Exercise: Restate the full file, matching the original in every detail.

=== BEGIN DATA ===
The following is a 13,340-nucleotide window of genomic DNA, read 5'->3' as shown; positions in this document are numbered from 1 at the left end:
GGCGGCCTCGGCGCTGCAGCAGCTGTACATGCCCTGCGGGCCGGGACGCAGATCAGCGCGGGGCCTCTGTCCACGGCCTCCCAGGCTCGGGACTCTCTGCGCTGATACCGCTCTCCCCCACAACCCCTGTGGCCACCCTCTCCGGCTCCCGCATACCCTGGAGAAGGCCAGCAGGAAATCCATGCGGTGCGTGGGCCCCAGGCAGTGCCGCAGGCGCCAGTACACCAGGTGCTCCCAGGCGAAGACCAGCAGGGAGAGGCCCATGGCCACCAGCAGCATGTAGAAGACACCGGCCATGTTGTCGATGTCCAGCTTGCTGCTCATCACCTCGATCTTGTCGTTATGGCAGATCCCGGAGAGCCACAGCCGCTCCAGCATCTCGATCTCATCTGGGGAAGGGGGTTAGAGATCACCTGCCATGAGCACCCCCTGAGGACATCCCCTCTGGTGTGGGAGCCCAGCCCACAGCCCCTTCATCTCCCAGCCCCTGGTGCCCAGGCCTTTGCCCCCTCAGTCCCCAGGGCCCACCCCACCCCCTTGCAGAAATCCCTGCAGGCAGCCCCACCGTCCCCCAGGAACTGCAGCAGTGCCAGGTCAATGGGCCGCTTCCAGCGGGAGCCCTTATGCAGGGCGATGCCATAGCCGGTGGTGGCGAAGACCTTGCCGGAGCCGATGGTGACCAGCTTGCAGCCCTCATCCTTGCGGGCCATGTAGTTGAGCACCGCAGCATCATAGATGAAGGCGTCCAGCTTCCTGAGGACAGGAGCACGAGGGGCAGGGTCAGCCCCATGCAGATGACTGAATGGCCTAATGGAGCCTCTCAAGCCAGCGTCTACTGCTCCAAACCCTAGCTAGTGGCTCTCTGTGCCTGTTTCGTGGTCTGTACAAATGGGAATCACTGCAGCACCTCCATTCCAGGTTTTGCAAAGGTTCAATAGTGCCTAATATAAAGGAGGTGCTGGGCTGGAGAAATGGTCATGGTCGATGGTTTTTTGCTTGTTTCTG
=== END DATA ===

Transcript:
The following is a 13,340-nucleotide window of genomic DNA, read 5'->3' as shown; positions in this document are numbered from 1 at the left end:
GGCGGCCTCGGCGCTGCAGCAGCTGTACATGCCCTGCGGGCCGGGACGCAGATCAGCGCGGGGCCTCTGTCCACGGCCTCCCAGGCTCGGGACTCTCTGCGCTGATACCGCTCTCCCCCACAACCCCTGTGGCCACCCTCTCCGGCTCCCGCATACCCTGGAGAAGGCCAGCAGGAAATCCATGCGGTGCGTGGGCCCCAGGCAGTGCCGCAGGCGCCAGTACACCAGGTGCTCCCAGGCGAAGACCAGCAGGGAGAGGCCCATGGCCACCAGCAGCATGTAGAAGACACCGGCCATGTTGTCGATGTCCAGCTTGCTGCTCATCACCTCGATCTTGTCGTTATGGCAGATCCCGGAGAGCCACAGCCGCTCCAGCATCTCGATCTCATCTGGGGAAGGGGGTTAGAGATCACCTGCCATGAGCACCCCCTGAGGACATCCCCTCTGGTGTGGGAGCCCAGCCCACAGCCCCTTCATCTCCCAGCCCCTGGTGCCCAGGCCTTTGCCCCCTCAGTCCCCAGGGCCCACCCCACCCCCTTGCAGAAATCCCTGCAGGCAGCCCCACCGTCCCCCAGGAACTGCAGCAGTGCCAGGTCAATGGGCCGCTTCCAGCGGGAGCCCTTATGCAGGGCGATGCCATAGCCGGTGGTGGCGAAGACCTTGCCGGAGCCGATGGTGACCAGCTTGCAGCCCTCATCCTTGCGGGCCATGTAGTTGAGCACCGCAGCATCATAGATGAAGGCGTCCAGCTTCCTGAGGACAGGAGCACGAGGGGCAGGGTCAGCCCCATGCAGATGACTGAATGGCCTAATGGAGCCTCTCAAGCCAGCGTCTACTGCTCCAAACCCTAGCTAGTGGCTCTCTGTGCCTGTTTCGTGGTCTGTACAAATGGGAATCACTGCAGCACCTCCATTCCAGGTTTTGCAAAGGTTCAATAGTGCCTAATATAAAGGAGGTGCTGGGCTGGAGAAATGGTCATGGTCGATGGTTTTTTGCTTGTTTCTG